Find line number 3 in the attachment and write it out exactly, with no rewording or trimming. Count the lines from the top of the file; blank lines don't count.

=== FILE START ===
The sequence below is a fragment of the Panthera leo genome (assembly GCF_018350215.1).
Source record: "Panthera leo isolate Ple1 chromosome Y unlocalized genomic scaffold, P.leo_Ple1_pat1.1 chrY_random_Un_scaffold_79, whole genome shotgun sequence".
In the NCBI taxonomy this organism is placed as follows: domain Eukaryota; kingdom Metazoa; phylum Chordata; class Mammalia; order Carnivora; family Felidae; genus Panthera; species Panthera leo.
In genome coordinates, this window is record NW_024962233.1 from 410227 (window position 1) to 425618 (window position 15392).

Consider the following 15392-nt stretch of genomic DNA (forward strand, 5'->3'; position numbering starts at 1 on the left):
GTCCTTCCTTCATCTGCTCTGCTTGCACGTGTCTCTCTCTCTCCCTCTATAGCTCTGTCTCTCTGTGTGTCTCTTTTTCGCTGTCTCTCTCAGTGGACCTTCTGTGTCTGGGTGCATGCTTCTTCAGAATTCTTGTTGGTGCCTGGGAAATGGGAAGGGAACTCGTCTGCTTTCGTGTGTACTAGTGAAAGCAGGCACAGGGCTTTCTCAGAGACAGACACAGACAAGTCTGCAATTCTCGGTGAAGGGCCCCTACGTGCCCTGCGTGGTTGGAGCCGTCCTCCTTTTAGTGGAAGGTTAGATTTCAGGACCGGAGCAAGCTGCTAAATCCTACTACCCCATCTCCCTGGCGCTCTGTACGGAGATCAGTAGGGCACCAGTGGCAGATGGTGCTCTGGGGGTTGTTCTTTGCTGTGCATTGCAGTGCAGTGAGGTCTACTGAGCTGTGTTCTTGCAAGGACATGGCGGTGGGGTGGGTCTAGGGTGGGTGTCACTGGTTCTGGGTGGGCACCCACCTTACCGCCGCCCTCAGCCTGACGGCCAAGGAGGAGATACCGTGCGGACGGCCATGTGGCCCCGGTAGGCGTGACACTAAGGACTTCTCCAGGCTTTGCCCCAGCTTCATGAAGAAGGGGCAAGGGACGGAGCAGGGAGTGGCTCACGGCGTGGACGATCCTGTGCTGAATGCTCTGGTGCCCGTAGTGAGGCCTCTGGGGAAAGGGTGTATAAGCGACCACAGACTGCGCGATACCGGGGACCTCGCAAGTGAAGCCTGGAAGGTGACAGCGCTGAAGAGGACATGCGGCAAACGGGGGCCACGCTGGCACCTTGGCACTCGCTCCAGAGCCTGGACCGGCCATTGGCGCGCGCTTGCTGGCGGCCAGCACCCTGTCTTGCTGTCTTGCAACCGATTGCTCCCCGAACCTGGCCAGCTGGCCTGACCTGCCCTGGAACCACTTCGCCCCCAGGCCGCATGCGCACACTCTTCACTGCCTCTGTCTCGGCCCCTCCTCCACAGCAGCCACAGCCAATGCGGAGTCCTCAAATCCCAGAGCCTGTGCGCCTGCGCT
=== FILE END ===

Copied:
In the NCBI taxonomy this organism is placed as follows: domain Eukaryota; kingdom Metazoa; phylum Chordata; class Mammalia; order Carnivora; family Felidae; genus Panthera; species Panthera leo.